Statistical Science

The 2005 Neyman Lecture: Dynamic Indeterminism in Science

David R. Brillinger

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Abstract

Jerzy Neyman’s life history and some of his contributions to applied statistics are reviewed. In a 1960 article he wrote: “Currently in the period of dynamic indeterminism in science, there is hardly a serious piece of research which, if treated realistically, does not involve operations on stochastic processes. The time has arrived for the theory of stochastic processes to become an item of usual equipment of every applied statistician.” The emphasis in this article is on stochastic processes and on stochastic process data analysis. A number of data sets and corresponding substantive questions are addressed. The data sets concern sardine depletion, blowfly dynamics, weather modification, elk movement and seal journeying. Three of the examples are from Neyman’s work and four from the author’s joint work with collaborators.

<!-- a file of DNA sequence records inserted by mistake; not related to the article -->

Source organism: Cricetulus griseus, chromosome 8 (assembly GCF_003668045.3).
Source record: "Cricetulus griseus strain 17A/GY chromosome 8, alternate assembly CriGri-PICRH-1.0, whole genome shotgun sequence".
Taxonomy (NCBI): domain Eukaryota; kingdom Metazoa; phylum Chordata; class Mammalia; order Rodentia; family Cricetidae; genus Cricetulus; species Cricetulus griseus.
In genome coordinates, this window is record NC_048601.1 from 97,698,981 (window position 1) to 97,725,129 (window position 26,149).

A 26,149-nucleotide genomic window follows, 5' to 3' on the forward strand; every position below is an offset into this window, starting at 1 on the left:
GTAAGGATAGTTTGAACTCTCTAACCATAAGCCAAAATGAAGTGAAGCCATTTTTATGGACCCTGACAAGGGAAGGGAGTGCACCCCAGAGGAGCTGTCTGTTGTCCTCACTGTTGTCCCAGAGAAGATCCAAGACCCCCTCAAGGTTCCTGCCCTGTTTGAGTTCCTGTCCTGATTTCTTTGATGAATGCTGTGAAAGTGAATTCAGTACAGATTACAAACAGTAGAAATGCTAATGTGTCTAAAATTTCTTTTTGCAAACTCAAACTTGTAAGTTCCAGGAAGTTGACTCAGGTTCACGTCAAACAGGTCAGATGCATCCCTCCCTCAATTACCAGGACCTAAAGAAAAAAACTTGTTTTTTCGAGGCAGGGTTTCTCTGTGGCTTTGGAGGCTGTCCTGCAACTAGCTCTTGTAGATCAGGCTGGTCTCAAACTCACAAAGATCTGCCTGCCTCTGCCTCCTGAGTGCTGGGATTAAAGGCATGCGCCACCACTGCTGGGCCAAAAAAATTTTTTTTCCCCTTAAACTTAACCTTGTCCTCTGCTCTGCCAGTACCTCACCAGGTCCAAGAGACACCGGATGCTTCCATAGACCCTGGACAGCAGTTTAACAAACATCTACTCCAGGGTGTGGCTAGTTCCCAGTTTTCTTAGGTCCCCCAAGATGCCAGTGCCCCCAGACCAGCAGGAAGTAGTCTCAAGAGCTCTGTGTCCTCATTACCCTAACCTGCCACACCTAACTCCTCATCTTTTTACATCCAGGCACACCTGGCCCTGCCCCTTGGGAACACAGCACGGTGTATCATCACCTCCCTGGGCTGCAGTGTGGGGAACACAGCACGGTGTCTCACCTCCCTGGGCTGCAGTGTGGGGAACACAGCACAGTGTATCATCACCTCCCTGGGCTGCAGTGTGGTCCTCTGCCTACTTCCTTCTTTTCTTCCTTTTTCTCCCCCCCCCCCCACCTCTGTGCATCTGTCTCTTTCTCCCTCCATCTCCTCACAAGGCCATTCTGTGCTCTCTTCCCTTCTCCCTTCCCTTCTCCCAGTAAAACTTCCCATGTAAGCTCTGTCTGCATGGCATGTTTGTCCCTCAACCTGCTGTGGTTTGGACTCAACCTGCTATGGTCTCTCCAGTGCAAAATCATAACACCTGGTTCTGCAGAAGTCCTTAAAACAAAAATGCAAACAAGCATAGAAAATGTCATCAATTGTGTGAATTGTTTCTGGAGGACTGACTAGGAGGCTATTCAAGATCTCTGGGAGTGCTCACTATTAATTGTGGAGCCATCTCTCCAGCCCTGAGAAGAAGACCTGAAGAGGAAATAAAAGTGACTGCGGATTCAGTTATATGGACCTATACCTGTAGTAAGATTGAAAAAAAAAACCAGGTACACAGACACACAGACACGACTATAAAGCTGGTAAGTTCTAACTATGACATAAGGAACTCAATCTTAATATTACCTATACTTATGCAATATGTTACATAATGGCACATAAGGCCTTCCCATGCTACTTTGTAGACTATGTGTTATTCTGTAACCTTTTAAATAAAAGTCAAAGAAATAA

Article information

Source
Statist. Sci., Volume 23, Number 1 (2008), 48-64.

Dates
First available in Project Euclid: 7 July 2008

Permanent link to this document
https://projecteuclid.org/euclid.ss/1215441282

Digital Object Identifier
doi:10.1214/07-STS246

Mathematical Reviews number (MathSciNet)
MR2523939

Zentralblatt MATH identifier
1327.62031

Keywords
Animal motion ATV motion elk Jerzy Neyman lifetable monk seal population dynamics sardines stochastic differential equations sheep blowflies simulation synthetic data time series weather modification

Citation

Brillinger, David R. The 2005 Neyman Lecture: Dynamic Indeterminism in Science. Statist. Sci. 23 (2008), no. 1, 48--64. doi:10.1214/07-STS246. https://projecteuclid.org/euclid.ss/1215441282


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